Are you listening Mr. Harnick?

“It is time for the government of British Columbia to … stop trying to limit peaceful picketing outside abortion clinics.” Globe and Mail editorial, January 26, 1996 We couldn’t have said it better ourselves. Now if only Ontario’s attorney general Charles Harnick would apply the same principle to the current injunctions banning pro-life picketing in his province. When Judge E.J. Cronin decided to strike down most of the B.C. NDP government’s offensive attempt to stifle the rights of free speech and assembly ... (Continue reading)

Editorial – 40,000 angry women

As this paper goes to press, 40,000 of the most powerful and angry women from all around the world will gather in Beijing to rant and rave about their unjust plight. There will also be a pro-family contingent but don’t expect the press to acknowledge their presence. All rational people (men included) support the just and equal treatment of women. Holding a conference to promote this seems absurd. But equality, as we understand it, is not the issue at this latest ... (Continue reading)

Elvis lives

When Kate Michelman of the U.S. National Abortion Rights Action League says a Republican plan to establish voluntary prayer in public schools is “about establishing a theocracy in this nation” her words are taken at face value.  Despite the ridiculousness of her claim, she is not accused of promoting a wild conspiracy theory. When members of a pro-life contingent say that the United States, working through the UN, has an agenda to curb the ever-burgeoning Third World population, they are ... (Continue reading)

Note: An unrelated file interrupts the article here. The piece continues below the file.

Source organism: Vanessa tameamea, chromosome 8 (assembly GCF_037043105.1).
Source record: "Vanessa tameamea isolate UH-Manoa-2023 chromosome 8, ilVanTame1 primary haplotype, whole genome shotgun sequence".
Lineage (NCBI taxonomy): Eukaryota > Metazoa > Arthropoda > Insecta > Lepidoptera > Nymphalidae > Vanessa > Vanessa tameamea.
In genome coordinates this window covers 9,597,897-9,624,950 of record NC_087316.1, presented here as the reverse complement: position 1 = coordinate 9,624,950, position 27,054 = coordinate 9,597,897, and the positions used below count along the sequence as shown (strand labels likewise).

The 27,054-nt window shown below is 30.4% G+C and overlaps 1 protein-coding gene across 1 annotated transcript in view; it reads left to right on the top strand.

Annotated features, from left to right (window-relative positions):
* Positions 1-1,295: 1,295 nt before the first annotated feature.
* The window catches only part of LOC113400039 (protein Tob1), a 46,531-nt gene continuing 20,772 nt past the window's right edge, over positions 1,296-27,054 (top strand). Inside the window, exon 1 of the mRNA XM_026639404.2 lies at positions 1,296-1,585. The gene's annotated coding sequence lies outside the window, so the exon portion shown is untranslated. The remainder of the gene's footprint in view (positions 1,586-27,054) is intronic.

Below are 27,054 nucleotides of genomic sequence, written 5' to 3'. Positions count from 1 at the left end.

THE EDITORIAL – The kindest of cuts

After decades of irresponsible governments frittering away billions of dollars, Canada has become one of the Western World’s most heavily indebted countries. Now we must begin paying for our fiscal sins and Finance Minister Paul Martin’s budget will be the first in a long run of penitential belt-tighteners.  The days of government largesse are gone. Current wisdom says that government cuts will greatly alter the Canadian way of life.  We will no longer be able to rely completely on the government to ... (Continue reading)

THE EDITORIAL Who needs Kevorkian?

Saskatchewan farmer Robert Latimer killed Tracy, his 12-year-old daughter, because her cerebral palsy and mental abilities distressed him. His trial and conviction on murder in late November attracted great media attention. Some people suggest he is a folk hero who does not deserve a jail sentence. Others fear this public sentiment will further feed prejudice, making it open season on the disabled. In Ontario, Cathy Wilkieson followed Robert Latimer’s example. She placed her 16-uear-old son, Ryan, who suffered from ... (Continue reading)